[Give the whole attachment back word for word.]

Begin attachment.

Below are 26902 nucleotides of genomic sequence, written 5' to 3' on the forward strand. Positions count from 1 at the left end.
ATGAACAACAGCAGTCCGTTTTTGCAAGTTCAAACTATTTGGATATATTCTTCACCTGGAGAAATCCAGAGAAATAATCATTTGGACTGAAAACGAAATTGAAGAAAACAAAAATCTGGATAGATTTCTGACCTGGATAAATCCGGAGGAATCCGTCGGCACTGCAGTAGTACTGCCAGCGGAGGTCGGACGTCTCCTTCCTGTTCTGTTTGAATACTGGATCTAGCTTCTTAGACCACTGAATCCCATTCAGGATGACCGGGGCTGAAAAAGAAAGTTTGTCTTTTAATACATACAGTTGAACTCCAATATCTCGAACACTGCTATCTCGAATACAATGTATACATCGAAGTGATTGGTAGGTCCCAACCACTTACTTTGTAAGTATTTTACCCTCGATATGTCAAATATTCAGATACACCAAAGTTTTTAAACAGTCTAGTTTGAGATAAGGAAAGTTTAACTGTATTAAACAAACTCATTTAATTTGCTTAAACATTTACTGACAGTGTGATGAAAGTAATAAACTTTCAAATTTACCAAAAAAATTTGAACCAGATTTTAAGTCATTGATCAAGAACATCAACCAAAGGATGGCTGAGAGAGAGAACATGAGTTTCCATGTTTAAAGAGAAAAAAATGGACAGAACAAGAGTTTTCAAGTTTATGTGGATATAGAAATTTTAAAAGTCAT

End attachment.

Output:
Below are 26902 nucleotides of genomic sequence, written 5' to 3' on the forward strand. Positions count from 1 at the left end.
ATGAACAACAGCAGTCCGTTTTTGCAAGTTCAAACTATTTGGATATATTCTTCACCTGGAGAAATCCAGAGAAATAATCATTTGGACTGAAAACGAAATTGAAGAAAACAAAAATCTGGATAGATTTCTGACCTGGATAAATCCGGAGGAATCCGTCGGCACTGCAGTAGTACTGCCAGCGGAGGTCGGACGTCTCCTTCCTGTTCTGTTTGAATACTGGATCTAGCTTCTTAGACCACTGAATCCCATTCAGGATGACCGGGGCTGAAAAAGAAAGTTTGTCTTTTAATACATACAGTTGAACTCCAATATCTCGAACACTGCTATCTCGAATACAATGTATACATCGAAGTGATTGGTAGGTCCCAACCACTTACTTTGTAAGTATTTTACCCTCGATATGTCAAATATTCAGATACACCAAAGTTTTTAAACAGTCTAGTTTGAGATAAGGAAAGTTTAACTGTATTAAACAAACTCATTTAATTTGCTTAAACATTTACTGACAGTGTGATGAAAGTAATAAACTTTCAAATTTACCAAAAAAATTTGAACCAGATTTTAAGTCATTGATCAAGAACATCAACCAAAGGATGGCTGAGAGAGAGAACATGAGTTTCCATGTTTAAAGAGAAAAAAATGGACAGAACAAGAGTTTTCAAGTTTATGTGGATATAGAAATTTTAAAAGTCAT